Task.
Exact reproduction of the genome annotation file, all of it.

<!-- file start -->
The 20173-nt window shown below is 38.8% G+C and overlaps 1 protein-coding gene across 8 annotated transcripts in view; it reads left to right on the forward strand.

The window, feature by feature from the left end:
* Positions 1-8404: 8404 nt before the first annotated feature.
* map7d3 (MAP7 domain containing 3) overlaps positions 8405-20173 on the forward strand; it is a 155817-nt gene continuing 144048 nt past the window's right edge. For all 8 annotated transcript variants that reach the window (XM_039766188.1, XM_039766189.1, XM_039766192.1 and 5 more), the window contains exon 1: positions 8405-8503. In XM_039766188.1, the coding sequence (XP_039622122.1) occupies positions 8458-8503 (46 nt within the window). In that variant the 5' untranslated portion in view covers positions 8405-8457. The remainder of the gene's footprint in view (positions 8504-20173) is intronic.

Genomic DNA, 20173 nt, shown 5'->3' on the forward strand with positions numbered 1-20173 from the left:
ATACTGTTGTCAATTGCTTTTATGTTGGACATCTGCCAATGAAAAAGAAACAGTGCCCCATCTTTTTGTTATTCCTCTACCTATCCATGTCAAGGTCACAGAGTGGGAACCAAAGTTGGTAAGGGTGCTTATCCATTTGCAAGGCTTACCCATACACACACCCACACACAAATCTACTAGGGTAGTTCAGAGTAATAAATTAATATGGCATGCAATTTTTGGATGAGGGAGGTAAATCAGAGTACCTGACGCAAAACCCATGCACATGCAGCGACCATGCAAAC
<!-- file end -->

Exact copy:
The 20173-nt window shown below is 38.8% G+C and overlaps 1 protein-coding gene across 8 annotated transcripts in view; it reads left to right on the forward strand.

The window, feature by feature from the left end:
* Positions 1-8404: 8404 nt before the first annotated feature.
* map7d3 (MAP7 domain containing 3) overlaps positions 8405-20173 on the forward strand; it is a 155817-nt gene continuing 144048 nt past the window's right edge. For all 8 annotated transcript variants that reach the window (XM_039766188.1, XM_039766189.1, XM_039766192.1 and 5 more), the window contains exon 1: positions 8405-8503. In XM_039766188.1, the coding sequence (XP_039622122.1) occupies positions 8458-8503 (46 nt within the window). In that variant the 5' untranslated portion in view covers positions 8405-8457. The remainder of the gene's footprint in view (positions 8504-20173) is intronic.

Genomic DNA, 20173 nt, shown 5'->3' on the forward strand with positions numbered 1-20173 from the left:
ATACTGTTGTCAATTGCTTTTATGTTGGACATCTGCCAATGAAAAAGAAACAGTGCCCCATCTTTTTGTTATTCCTCTACCTATCCATGTCAAGGTCACAGAGTGGGAACCAAAGTTGGTAAGGGTGCTTATCCATTTGCAAGGCTTACCCATACACACACCCACACACAAATCTACTAGGGTAGTTCAGAGTAATAAATTAATATGGCATGCAATTTTTGGATGAGGGAGGTAAATCAGAGTACCTGACGCAAAACCCATGCACATGCAGCGACCATGCAAAC